Memory in detention

By Jillali Ferhati

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« A man without memory is a man already dead »: these words from the film bring to mind a Fulani proverb that goes a child without memory’s poop will never be solid. Applied to a country, a generation that doesn’t know its past cannot build a future. It is with this awareness that Morocco opens the doors of its painful memory, that of the « dark years », the Seventies when political opponents were arbitrarily imprisoned like animals by the merciless authorities. Strengthened by this newfound openness, Moroccan cinema has unhesitatingly entered the movement and six films have been made in a short lapse of time. Two attempted the tricky exercise of historical reconstruction, at risk of freezing memory in the restoration of bygone days: La chambre noire by Hassan Ben Jelloun and Jawhara by Saad Chraïbi, which both portray the squalid jails and prisoners’ terror. Four others, on the contrary, adopt a more cinematographic distance, focusing more on the scars of memory and their effect on the present. The wonderful Mille mois by Faouzi Bensaïdi hints at without ever actually showing the scars that repression left, tainting a wounded generation’s vision of the world. Through his character Kamal in Face à face, Abdelkader Lagtaâ focuses on the amnesia provoked by this wound. With Mona Saber, Abdelhaï Laraki also goes in search of a confiscated memory, through the story of a young French woman looking for her biological father imprisoned during the dark years. And with Memory in detention, Jillali Ferhati progressively creates a link with this sidelined past, this imprisoned memory, again via an amnesiac, Mokhtar, whose body alone remembers. Unbeknown to him, his endless nosebleeds replay the violence of his arrest, mirroring all the blood shed. When he comes out of a prison he no longer wants to be separate from, young Zoubeir, painfully obsessed by the truncated memory of his murdered father, tries to help him find the thread again by taking him to the different places he went to in his past. But is Mokhtar what he seems? Thanks to an extremely clever plot that fills this road movie with real suspense, a double ambiguity sets in: is Mohktar a politician or a thief of the same name? Did he hand over his companions, and notably Zoubeir’s father, to escape torture? The veils, curtains and covers on screen create uncertainties and doubts that overcome Zoubeir.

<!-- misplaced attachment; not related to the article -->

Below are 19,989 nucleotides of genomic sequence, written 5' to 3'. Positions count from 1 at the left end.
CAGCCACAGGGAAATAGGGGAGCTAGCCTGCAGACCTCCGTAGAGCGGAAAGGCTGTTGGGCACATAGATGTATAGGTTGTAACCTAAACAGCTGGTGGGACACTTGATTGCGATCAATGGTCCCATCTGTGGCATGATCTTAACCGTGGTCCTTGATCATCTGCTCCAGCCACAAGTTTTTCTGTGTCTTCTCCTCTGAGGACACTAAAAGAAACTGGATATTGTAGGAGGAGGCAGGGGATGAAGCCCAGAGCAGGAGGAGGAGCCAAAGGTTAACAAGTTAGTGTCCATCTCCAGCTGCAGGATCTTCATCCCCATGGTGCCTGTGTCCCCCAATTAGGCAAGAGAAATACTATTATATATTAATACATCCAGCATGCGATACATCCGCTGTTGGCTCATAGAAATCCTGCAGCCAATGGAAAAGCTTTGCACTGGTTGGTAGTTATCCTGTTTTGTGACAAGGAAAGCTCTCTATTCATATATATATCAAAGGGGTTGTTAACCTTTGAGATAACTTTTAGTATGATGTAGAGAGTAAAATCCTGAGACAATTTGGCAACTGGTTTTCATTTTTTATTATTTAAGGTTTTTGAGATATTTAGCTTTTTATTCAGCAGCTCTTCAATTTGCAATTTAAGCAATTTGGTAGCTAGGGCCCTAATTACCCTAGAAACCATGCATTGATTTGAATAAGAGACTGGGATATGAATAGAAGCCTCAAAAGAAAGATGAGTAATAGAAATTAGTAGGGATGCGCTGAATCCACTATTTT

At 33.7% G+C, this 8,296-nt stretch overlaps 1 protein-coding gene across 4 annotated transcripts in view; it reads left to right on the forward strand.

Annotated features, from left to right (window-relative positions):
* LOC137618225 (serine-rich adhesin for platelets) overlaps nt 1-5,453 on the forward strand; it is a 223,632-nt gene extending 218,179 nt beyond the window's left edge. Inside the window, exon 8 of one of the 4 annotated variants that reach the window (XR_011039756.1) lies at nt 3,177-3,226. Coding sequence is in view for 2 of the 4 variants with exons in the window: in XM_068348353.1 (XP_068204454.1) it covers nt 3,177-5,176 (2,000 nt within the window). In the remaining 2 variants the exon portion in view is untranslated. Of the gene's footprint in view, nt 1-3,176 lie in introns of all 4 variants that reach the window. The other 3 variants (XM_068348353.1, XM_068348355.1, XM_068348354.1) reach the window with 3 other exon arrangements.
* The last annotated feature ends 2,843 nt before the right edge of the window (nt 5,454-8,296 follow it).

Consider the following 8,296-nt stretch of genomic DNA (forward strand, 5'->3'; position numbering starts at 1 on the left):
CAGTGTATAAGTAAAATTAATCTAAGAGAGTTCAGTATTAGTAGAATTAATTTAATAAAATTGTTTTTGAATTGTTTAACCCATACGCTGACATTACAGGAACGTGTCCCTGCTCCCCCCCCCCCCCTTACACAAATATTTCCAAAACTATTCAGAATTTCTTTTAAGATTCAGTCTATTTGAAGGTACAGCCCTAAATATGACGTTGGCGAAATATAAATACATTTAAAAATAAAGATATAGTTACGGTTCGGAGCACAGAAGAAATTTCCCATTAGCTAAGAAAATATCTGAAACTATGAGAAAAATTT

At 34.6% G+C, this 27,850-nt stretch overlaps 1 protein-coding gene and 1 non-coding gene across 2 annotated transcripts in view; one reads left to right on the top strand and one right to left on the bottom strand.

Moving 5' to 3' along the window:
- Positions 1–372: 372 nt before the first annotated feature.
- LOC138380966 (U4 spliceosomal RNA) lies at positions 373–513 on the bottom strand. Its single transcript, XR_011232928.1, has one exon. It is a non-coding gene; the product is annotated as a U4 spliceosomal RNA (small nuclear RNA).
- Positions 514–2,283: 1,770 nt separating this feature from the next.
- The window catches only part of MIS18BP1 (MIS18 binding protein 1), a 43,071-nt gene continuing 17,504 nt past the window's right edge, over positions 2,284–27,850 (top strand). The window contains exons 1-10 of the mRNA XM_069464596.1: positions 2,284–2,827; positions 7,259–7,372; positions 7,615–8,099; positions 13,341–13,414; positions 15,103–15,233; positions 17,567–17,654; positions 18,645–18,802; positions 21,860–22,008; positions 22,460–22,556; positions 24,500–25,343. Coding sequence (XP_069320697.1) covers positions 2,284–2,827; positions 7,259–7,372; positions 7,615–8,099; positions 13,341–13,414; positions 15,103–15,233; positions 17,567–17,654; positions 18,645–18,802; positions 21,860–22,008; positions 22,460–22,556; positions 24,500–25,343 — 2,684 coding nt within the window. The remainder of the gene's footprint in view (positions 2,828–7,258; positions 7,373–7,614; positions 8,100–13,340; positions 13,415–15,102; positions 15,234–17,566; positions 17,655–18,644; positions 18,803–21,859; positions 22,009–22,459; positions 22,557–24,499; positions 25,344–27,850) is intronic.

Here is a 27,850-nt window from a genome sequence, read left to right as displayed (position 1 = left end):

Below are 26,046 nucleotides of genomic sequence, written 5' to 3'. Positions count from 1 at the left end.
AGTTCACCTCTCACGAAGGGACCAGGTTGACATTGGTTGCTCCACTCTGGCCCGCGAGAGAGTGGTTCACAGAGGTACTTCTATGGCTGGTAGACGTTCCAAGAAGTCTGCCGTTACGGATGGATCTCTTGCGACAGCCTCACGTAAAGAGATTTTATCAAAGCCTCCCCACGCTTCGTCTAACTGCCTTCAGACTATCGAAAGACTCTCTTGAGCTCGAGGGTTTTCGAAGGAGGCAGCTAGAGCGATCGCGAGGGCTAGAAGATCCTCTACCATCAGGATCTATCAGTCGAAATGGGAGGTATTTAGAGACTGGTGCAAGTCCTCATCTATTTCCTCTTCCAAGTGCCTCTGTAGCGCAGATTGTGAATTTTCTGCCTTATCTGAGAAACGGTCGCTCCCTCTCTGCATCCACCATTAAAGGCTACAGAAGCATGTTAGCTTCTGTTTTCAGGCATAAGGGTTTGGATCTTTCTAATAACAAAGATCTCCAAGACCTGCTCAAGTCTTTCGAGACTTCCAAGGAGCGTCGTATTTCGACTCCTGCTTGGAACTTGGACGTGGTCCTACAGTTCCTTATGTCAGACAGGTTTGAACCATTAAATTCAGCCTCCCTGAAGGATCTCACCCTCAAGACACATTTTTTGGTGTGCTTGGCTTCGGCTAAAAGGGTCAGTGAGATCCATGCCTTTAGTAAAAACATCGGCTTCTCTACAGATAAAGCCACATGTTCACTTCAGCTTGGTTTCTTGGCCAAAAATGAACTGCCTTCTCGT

Remarkably played by the filmmaker himself, who, without pathos, manages to restore all the physical burden of a memory in detention, Mohktar has the depth of a tragic character despite his silence. His trauma is inscribed in his body and no national reconciliation can repair it. There is no indulging any public or political discourse in his return to life. On the contrary, this character shows how the present liberation of historical speech requires an artistic reconstructing of an amputated memory if it is to take form, like Zoubeir who acts in the yard of a deserted prison. All monstration freezes and reduces what bodies are not able to forget. That is how Ferhati, in harmony with the fineness of this wonderful and necessary film, evokes arrests and torture only by fleeting – and above all systematically fragmentary and fragmented – flashes. Memory will not be a replaying of the past, but a letting the scars it has left resonate in the present.
This could be done by testifying so that this generation « that knows nothing, lives in fear one day and in innocence the next » – as said in the film – can learn what their parents went through. But that is the role of books and documentaries. By using fiction, Ferhati radically inscribes himself in the present.
It could be done with letters and objects, like those in the souvenir box that Mohktar never lets go of, but Ferhati scarcely exploits this overly scholastic solution: he prefers signs, gestures and looks that leave a veil of uncertainty and ambivalence. Mohktar waters the flowers and, confronted with Zoubeir’s insinuations, contents himself with blessing the rain for all the good it brings the gardens.
It could be done by returning to the crime scene but Ferhati does not want to be trapped in remembrance. Mohktar and Zoubeir cover a lot of ground but it is less at the stopping places and more on the road that the key moments of their confrontation take place, on a railway line or in a street at night. The widescreen format allows Ferhati to play on the perspectives and to enrich the image with signifiers without getting too close to the characters. This distance is very welcome: it enables him to avoid psychologism while maintaining their freedom of movements and their depth.
It is thus done essentially through moments of silence and the off-screen space, through all that remains unspoken in the relation, through the sound of the wind that makes the wind turbines turn, through the evocation of an encounter that can finally happen between Mohktar and the woman who is looking for him but that this cinema does not show us because its strength is to make us feel even more, so that the child evoked in Jillali Ferhati’s beautiful text at the end of the film – « indelible trace on the face of time, hair become white in the dark, chained lover, hungry for freedom »- can grow.

Translated from French by Celine Dewaele///Article N° : 7084

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